Photo credit: @julesdwit.
A not-for-profit media organization supported by people like you.
The latest in baseball.
(Flickr user scottfidd (cc: by-nc-sa))
What stats really matter this baseball season?
Baseball Prospectus 2010 editor Steven Goldman and co-contributor Jay Jaffe step up to the plate to preview the baseball season.
I always find that statistics are hard to swallow and impossible to digest. The only one I can ever remember is that if all the people who go to sleep in church were laid end to end they would be a lot more comfortable.
~Mrs. Robert A. Taft
Baseball is the thinking man's sport.
I would like to know what stat most unexpectedly correlates with the success of a team.
I've been reading BP for years, have all the annuals going back before they ruined Josh Phelps career by putting him on the cover, and they do great work. Thanks for having them on.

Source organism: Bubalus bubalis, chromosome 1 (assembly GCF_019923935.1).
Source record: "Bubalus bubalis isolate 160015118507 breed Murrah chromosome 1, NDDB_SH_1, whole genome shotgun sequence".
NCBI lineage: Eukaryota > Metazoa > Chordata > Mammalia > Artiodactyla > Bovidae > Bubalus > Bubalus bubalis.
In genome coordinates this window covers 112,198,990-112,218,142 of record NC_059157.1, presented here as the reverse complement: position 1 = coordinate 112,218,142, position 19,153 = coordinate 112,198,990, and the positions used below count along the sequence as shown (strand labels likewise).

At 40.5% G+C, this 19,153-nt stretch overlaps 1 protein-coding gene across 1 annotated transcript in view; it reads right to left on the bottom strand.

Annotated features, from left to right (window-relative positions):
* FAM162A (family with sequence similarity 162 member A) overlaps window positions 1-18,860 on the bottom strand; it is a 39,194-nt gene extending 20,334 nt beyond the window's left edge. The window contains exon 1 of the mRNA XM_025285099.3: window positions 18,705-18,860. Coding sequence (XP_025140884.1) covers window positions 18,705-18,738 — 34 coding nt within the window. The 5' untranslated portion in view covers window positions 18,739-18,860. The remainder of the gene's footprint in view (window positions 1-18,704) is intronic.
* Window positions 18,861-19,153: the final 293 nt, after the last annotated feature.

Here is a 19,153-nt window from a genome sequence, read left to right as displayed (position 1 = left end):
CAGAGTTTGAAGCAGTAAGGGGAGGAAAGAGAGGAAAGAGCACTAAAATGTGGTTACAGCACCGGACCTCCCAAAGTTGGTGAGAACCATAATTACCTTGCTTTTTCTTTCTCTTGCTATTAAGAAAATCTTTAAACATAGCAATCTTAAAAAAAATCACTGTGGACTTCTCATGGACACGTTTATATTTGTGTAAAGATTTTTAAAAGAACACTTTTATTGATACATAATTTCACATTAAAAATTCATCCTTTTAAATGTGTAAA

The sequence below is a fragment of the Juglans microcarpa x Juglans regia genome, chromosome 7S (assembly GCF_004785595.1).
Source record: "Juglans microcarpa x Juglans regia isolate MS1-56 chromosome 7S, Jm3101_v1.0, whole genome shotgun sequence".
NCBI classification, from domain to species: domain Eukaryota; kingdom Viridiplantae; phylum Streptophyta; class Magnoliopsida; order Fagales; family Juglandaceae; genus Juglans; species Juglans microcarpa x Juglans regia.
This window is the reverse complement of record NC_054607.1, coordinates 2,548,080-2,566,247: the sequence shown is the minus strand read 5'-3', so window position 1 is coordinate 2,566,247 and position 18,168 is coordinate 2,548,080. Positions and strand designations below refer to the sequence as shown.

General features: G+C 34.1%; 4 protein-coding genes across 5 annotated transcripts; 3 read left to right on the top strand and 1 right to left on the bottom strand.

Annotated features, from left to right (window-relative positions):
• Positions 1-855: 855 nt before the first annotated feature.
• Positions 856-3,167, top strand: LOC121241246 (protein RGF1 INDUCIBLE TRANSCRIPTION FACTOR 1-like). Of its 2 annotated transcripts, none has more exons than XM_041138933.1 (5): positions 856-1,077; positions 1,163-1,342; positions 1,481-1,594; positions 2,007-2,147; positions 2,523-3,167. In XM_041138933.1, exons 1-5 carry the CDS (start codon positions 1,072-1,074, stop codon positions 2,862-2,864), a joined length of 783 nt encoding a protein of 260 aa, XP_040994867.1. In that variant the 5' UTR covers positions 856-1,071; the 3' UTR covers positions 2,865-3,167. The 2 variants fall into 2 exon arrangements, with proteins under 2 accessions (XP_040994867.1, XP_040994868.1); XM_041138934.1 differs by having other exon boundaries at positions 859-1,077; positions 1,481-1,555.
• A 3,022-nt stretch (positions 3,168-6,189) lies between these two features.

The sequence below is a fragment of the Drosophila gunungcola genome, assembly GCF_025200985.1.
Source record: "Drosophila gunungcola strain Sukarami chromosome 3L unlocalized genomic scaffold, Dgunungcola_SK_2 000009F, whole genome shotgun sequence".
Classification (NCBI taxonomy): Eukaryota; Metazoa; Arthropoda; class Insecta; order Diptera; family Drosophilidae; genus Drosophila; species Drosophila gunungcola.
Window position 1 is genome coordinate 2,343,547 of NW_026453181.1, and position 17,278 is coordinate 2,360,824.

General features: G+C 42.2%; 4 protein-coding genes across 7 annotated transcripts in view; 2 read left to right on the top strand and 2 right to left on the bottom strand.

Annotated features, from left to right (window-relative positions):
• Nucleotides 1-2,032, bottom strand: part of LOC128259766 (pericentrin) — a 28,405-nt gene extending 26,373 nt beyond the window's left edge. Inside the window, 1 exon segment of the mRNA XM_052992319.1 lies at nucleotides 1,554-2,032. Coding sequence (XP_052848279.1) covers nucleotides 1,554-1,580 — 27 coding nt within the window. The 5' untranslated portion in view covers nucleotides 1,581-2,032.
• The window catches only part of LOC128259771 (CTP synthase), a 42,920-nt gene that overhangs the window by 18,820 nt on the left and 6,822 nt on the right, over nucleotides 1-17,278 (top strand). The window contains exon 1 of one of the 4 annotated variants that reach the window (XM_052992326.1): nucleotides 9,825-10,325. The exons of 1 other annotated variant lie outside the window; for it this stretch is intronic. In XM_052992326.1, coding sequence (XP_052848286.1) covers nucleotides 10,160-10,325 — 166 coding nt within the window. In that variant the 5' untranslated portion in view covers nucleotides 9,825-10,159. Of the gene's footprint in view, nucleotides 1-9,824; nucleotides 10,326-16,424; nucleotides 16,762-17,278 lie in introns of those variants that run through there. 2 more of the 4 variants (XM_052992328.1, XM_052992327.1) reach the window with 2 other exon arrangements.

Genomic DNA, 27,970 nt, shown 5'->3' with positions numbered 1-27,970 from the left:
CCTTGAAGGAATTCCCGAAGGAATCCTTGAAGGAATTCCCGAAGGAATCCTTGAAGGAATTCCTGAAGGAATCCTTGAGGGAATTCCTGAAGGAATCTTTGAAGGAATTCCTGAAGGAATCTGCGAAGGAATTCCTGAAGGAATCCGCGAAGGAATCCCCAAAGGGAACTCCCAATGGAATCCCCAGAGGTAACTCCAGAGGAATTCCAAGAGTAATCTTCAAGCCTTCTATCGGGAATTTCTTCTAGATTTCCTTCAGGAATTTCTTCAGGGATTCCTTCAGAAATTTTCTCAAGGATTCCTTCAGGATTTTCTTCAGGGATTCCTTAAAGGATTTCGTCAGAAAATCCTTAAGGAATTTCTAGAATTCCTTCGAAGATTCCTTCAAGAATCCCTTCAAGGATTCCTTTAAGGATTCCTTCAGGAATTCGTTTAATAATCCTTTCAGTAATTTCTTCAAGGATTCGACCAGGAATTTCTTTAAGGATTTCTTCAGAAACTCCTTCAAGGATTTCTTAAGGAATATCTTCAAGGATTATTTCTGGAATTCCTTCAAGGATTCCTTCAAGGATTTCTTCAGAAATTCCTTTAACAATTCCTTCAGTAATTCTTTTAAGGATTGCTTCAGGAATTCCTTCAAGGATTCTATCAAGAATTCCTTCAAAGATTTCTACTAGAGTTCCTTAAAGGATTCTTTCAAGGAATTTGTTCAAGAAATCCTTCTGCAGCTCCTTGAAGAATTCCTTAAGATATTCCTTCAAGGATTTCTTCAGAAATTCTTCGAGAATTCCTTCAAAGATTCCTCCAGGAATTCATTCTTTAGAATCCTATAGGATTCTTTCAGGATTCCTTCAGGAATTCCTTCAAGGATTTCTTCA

Goldman's a fantastic writer who mixes stats with opinion very effectively. As a Bill James fan myself, their site is a continuation of the work he started- smart, witty, and increases my appreciation of the game immensely.
There's a big enough tent in baseball fandom to allow for people who love stats and people who have no use for them. But baseball front offices have come around to the accuracy of their methods.
Favorite obscure stat:
BABIP= batting average (allowed) on balls in play.
Lesser Known Fact: For my undefeated T-ball team in 1988, I hit a homerun every at bat, except ONE when we played in the rain and I slipped while rounding 3rd and dislocated my collarbone. (It popped back in and I made it home on the next at bat)
I never thought anyone can make baseball more boring. These guys have done it! Waiting for NFL opening weekend!!!
Email addresses are required but never displayed.
Brian Lehrer leads the conversation about what matters most now in local and national politics, our own communities and our lives.
Subscribe on iTunes
WNYC 93.9 FM and AM 820 are New York's flagship public radio
stations, broadcasting the finest programs from NPR and PRI, as well as a wide range of award-winning local
programming. WNYC is a division of
New York Public Radio.